The earthy smell of soil as raindrops touch the soil particles has mesmerized us all. Have you ever wondered from where did it come?
Petrichor is the scent that is released from the soil as it rains. A stream that runs through the veins of a Greek deity is referred to as 'petrichor. You'll be surprised to learn that it's all thanks to actinobacteria, a marvelous microscopic organism. Actinobacteria are gram-positive filamentous bacteria that produce a substance called geosmin, which is a form of rubbing alcohol. These bacteria grow where the soil is damp and warm. Geosmin is also produced by blue-green algae(cyanobacteria) such as Phormidium, Dolichospermum. Geosmin is made from farnesyl pyrophosphate, which belongs to the Sesquiterpenes terpene family.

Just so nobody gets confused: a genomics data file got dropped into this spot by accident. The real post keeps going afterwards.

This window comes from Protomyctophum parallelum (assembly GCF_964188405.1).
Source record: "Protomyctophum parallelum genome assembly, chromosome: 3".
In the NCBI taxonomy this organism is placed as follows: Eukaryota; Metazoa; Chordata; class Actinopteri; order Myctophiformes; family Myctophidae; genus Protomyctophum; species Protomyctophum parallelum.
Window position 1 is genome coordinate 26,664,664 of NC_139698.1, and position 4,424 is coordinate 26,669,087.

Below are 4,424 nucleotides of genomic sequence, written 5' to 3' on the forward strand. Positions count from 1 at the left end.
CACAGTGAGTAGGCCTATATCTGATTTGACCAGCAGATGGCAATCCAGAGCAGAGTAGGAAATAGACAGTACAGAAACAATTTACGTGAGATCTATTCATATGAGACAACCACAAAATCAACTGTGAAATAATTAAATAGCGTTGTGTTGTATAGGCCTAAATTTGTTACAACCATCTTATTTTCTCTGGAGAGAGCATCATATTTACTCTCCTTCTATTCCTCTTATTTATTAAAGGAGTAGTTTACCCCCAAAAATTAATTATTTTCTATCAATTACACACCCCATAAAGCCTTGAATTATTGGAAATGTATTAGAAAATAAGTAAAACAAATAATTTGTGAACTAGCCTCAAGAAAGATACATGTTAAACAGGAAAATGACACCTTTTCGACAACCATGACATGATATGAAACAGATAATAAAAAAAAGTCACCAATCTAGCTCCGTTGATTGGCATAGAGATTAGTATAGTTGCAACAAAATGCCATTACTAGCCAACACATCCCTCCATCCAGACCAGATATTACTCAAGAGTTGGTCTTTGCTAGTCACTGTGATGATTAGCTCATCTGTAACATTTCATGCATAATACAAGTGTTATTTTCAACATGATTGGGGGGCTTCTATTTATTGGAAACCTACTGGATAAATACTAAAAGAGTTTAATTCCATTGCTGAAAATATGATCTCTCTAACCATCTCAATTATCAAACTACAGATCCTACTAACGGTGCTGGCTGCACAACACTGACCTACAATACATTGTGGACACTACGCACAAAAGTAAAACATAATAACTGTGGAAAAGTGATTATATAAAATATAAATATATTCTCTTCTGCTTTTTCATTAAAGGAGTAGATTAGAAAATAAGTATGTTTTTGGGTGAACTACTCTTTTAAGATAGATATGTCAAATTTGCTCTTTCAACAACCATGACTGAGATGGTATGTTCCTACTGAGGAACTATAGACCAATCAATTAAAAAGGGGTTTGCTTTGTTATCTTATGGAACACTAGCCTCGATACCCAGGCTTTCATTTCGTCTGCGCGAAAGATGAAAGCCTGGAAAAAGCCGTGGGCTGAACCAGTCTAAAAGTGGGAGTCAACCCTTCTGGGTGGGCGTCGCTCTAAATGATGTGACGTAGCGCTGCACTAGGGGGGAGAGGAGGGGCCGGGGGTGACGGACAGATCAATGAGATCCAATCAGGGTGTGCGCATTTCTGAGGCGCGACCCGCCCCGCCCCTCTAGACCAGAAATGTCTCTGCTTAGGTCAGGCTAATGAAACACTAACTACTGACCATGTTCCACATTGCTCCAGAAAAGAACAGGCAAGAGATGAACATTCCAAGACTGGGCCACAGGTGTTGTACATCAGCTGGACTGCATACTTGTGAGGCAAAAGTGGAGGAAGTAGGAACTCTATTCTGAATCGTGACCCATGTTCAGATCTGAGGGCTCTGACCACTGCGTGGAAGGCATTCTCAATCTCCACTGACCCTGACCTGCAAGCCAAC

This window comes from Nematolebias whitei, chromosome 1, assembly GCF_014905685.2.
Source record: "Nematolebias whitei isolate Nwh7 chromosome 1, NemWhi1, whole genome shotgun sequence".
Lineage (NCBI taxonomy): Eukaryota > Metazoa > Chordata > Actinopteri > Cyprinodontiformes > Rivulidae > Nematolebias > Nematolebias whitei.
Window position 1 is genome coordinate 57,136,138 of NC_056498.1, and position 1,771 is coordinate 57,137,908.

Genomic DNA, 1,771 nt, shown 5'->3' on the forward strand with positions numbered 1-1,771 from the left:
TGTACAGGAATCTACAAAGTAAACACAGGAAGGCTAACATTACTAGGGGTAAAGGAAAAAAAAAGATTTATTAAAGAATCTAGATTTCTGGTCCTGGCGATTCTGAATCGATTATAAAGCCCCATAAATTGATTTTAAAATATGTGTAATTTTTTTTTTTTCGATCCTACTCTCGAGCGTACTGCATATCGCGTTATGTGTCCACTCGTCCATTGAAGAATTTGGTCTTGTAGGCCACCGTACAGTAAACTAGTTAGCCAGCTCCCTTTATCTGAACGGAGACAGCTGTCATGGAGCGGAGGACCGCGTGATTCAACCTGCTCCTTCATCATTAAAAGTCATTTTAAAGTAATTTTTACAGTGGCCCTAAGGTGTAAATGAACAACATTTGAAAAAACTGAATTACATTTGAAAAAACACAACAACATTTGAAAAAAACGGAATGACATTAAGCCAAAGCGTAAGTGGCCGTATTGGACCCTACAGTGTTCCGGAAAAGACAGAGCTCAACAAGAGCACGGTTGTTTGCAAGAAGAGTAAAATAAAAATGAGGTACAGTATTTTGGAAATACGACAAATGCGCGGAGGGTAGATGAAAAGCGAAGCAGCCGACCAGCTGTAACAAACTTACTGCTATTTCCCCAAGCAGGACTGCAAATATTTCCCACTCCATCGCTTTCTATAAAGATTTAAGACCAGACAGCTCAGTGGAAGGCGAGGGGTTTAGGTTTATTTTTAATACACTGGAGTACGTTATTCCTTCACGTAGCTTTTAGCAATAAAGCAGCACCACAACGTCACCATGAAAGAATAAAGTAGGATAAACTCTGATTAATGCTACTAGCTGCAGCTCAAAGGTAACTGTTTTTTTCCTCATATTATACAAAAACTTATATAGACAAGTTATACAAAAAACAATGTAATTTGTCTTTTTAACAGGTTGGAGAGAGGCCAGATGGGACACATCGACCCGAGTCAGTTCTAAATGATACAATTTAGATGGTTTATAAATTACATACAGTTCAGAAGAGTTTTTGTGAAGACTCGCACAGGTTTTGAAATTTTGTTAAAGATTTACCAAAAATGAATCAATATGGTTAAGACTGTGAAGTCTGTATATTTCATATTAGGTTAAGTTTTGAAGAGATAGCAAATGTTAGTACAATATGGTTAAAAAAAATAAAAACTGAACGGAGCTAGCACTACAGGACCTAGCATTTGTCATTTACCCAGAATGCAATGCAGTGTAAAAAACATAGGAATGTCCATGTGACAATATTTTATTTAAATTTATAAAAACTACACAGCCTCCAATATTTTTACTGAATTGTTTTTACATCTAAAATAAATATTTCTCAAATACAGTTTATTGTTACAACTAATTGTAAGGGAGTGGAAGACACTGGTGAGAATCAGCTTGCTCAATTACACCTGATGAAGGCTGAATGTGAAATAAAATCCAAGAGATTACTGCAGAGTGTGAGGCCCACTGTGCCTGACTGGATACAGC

When the soil is dry, these bacteria produce spores in the soil. As the rain falls on soil the spores are released up in the air and the spore-bearing moisture in the air works as an aerosol. The spores carry the earthy smell. In fact, the human nose is able to detect a concentration of geosmin as low as 5 parts per trillion. The slower the raindrops fall, the more concentration of geosmin and aerosols are released. Hence, petrichor is maximum on light rain days.
Petrichor aids camels in finding their way to an oasis and disperses bacteria on soil in deserts, acting as a signal not only to camels but also to fish. This fragrance has captivated humans to the point that it can be used in a variety of items such as perfumes, scented candles, and essential oils. In India, this earthly smell has been bottled for years and it is called 'Mitti Attar'
How is Mitti Attar made?
The clay from the topsoil is extracted from the ground, baked in a kiln, and soaked in water in enormous circular pots that are then filled with the earth's soil. A fire is ignited underneath it, and vapors pass through the tubing, condensing on the oil base to form perfume.
Until next time, stop and breathe in the earthly aroma.